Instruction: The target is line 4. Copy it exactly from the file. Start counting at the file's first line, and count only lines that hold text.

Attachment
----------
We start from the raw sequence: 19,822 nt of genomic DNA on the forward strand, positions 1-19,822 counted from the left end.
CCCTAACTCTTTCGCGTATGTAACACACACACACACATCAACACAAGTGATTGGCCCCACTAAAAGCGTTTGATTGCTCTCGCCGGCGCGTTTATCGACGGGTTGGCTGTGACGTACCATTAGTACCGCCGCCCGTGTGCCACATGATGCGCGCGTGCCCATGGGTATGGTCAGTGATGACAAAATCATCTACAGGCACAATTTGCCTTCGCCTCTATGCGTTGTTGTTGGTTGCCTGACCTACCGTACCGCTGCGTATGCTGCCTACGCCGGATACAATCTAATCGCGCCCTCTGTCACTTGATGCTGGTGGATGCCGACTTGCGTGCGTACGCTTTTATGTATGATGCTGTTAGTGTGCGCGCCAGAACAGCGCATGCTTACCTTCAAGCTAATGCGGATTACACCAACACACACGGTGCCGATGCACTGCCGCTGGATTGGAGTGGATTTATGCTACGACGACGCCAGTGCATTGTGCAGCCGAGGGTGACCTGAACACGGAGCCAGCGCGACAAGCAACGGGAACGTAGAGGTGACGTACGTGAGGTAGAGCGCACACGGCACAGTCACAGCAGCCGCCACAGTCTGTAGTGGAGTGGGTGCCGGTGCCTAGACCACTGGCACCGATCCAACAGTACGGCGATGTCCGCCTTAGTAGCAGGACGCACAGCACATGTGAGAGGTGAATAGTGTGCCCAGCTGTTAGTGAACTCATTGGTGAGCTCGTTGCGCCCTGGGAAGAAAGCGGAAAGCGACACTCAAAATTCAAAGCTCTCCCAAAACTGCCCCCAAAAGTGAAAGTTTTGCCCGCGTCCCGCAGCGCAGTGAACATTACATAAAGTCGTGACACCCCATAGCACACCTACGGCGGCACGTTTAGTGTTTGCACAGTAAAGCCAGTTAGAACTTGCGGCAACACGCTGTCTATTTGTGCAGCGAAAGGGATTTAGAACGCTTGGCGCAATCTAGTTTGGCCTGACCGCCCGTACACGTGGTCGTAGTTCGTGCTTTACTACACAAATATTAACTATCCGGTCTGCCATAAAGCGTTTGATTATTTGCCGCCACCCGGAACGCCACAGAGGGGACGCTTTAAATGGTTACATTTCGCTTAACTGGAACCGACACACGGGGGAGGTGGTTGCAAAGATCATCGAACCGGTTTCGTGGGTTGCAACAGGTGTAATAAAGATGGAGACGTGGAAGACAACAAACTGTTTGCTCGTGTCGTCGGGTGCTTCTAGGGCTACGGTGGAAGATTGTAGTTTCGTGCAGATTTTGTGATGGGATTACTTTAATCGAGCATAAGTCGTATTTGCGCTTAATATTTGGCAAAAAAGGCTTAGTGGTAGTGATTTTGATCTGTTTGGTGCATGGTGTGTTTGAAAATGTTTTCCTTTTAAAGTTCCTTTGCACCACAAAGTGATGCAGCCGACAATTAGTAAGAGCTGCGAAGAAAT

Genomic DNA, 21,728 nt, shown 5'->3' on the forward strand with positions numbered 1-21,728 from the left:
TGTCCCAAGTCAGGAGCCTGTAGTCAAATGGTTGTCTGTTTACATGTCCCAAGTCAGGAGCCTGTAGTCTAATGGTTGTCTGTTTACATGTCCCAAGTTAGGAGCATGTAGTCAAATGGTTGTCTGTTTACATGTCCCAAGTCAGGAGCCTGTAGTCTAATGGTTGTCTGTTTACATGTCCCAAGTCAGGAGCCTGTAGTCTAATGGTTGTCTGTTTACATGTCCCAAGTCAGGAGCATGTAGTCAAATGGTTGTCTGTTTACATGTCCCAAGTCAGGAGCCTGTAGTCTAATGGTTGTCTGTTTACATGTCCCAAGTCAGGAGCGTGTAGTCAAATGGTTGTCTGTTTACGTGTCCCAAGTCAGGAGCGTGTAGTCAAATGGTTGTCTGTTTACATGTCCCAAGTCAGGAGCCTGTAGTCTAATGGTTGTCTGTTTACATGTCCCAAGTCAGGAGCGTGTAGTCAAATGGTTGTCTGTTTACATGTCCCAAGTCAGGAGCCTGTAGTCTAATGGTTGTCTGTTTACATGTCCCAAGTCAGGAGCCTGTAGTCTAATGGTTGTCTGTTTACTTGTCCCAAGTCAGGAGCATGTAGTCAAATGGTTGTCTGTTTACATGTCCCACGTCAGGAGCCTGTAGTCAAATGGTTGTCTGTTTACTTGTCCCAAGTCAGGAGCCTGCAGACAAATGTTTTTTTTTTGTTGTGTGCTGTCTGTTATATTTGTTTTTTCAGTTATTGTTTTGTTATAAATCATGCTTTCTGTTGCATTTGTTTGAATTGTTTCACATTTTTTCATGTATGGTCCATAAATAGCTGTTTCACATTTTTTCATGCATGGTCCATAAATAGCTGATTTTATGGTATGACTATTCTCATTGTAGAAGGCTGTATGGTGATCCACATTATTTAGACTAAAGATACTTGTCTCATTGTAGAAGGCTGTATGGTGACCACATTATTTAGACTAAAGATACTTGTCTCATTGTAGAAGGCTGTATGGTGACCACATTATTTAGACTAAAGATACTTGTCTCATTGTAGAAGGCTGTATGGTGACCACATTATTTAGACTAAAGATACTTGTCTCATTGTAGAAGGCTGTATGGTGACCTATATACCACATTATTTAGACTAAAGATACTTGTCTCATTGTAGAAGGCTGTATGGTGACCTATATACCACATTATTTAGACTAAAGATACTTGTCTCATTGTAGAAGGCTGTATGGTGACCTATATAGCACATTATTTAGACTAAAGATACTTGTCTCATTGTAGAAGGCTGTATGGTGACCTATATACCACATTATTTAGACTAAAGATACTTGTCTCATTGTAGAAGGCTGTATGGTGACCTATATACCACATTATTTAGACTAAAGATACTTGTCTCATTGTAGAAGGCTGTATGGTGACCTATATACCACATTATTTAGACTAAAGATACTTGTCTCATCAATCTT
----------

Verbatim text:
TGTCCCAAGTCAGGAGCCTGTAGTCAAATGGTTGTCTGTTTACATGTCCCAAGTCAGGAGCCTGTAGTCTAATGGTTGTCTGTTTACATGTCCCAAGTTAGGAGCATGTAGTCAAATGGTTGTCTGTTTACATGTCCCAAGTCAGGAGCCTGTAGTCTAATGGTTGTCTGTTTACATGTCCCAAGTCAGGAGCCTGTAGTCTAATGGTTGTCTGTTTACATGTCCCAAGTCAGGAGCATGTAGTCAAATGGTTGTCTGTTTACATGTCCCAAGTCAGGAGCCTGTAGTCTAATGGTTGTCTGTTTACATGTCCCAAGTCAGGAGCGTGTAGTCAAATGGTTGTCTGTTTACGTGTCCCAAGTCAGGAGCGTGTAGTCAAATGGTTGTCTGTTTACATGTCCCAAGTCAGGAGCCTGTAGTCTAATGGTTGTCTGTTTACATGTCCCAAGTCAGGAGCGTGTAGTCAAATGGTTGTCTGTTTACATGTCCCAAGTCAGGAGCCTGTAGTCTAATGGTTGTCTGTTTACATGTCCCAAGTCAGGAGCCTGTAGTCTAATGGTTGTCTGTTTACTTGTCCCAAGTCAGGAGCATGTAGTCAAATGGTTGTCTGTTTACATGTCCCACGTCAGGAGCCTGTAGTCAAATGGTTGTCTGTTTACTTGTCCCAAGTCAGGAGCCTGCAGACAAATGTTTTTTTTTTGTTGTGTGCTGTCTGTTATATTTGTTTTTTCAGTTATTGTTTTGTTATAAATCATGCTTTCTGTTGCATTTGTTTGAATTGTTTCACATTTTTTCATGTATGGTCCATAAATAGCTGTTTCACATTTTTTCATGCATGGTCCATAAATAGCTGATTTTATGGTATGACTATTCTCATTGTAGAAGGCTGTATGGTGATCCACATTATTTAGACTAAAGATACTTGTCTCATTGTAGAAGGCTGTATGGTGACCACATTATTTAGACTAAAGATACTTGTCTCATTGTAGAAGGCTGTATGGTGACCACATTATTTAGACTAAAGATACTTGTCTCATTGTAGAAGGCTGTATGGTGACCACATTATTTAGACTAAAGATACTTGTCTCATTGTAGAAGGCTGTATGGTGACCTATATACCACATTATTTAGACTAAAGATACTTGTCTCATTGTAGAAGGCTGTATGGTGACCTATATACCACATTATTTAGACTAAAGATACTTGTCTCATTGTAGAAGGCTGTATGGTGACCTATATAGCACATTATTTAGACTAAAGATACTTGTCTCATTGTAGAAGGCTGTATGGTGACCTATATACCACATTATTTAGACTAAAGATACTTGTCTCATTGTAGAAGGCTGTATGGTGACCTATATACCACATTATTTAGACTAAAGATACTTGTCTCATTGTAGAAGGCTGTATGGTGACCTATATACCACATTATTTAGACTAAAGATACTTGTCTCATCAATCTT